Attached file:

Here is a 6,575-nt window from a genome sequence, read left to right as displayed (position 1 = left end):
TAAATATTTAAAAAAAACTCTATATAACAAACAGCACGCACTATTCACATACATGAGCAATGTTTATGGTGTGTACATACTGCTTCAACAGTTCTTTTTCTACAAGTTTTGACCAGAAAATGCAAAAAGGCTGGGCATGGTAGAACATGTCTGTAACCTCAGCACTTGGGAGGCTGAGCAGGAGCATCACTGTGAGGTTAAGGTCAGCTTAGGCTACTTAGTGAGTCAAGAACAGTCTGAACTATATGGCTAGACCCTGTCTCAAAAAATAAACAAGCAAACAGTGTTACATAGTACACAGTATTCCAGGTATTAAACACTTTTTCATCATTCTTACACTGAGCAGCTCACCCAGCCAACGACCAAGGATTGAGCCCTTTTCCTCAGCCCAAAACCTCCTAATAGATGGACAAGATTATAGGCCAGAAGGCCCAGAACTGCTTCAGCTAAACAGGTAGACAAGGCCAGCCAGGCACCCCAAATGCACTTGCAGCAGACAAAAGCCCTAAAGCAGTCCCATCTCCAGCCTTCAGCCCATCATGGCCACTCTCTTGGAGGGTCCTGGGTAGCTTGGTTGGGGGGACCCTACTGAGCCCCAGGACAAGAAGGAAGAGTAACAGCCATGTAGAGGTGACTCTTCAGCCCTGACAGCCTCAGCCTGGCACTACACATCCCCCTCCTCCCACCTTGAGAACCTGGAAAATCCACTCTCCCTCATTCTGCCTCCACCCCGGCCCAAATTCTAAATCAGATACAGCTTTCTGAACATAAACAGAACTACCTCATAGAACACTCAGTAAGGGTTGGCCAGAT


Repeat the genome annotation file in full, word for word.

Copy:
Here is a 6,575-nt window from a genome sequence, read left to right as displayed (position 1 = left end):
TAAATATTTAAAAAAAACTCTATATAACAAACAGCACGCACTATTCACATACATGAGCAATGTTTATGGTGTGTACATACTGCTTCAACAGTTCTTTTTCTACAAGTTTTGACCAGAAAATGCAAAAAGGCTGGGCATGGTAGAACATGTCTGTAACCTCAGCACTTGGGAGGCTGAGCAGGAGCATCACTGTGAGGTTAAGGTCAGCTTAGGCTACTTAGTGAGTCAAGAACAGTCTGAACTATATGGCTAGACCCTGTCTCAAAAAATAAACAAGCAAACAGTGTTACATAGTACACAGTATTCCAGGTATTAAACACTTTTTCATCATTCTTACACTGAGCAGCTCACCCAGCCAACGACCAAGGATTGAGCCCTTTTCCTCAGCCCAAAACCTCCTAATAGATGGACAAGATTATAGGCCAGAAGGCCCAGAACTGCTTCAGCTAAACAGGTAGACAAGGCCAGCCAGGCACCCCAAATGCACTTGCAGCAGACAAAAGCCCTAAAGCAGTCCCATCTCCAGCCTTCAGCCCATCATGGCCACTCTCTTGGAGGGTCCTGGGTAGCTTGGTTGGGGGGACCCTACTGAGCCCCAGGACAAGAAGGAAGAGTAACAGCCATGTAGAGGTGACTCTTCAGCCCTGACAGCCTCAGCCTGGCACTACACATCCCCCTCCTCCCACCTTGAGAACCTGGAAAATCCACTCTCCCTCATTCTGCCTCCACCCCGGCCCAAATTCTAAATCAGATACAGCTTTCTGAACATAAACAGAACTACCTCATAGAACACTCAGTAAGGGTTGGCCAGAT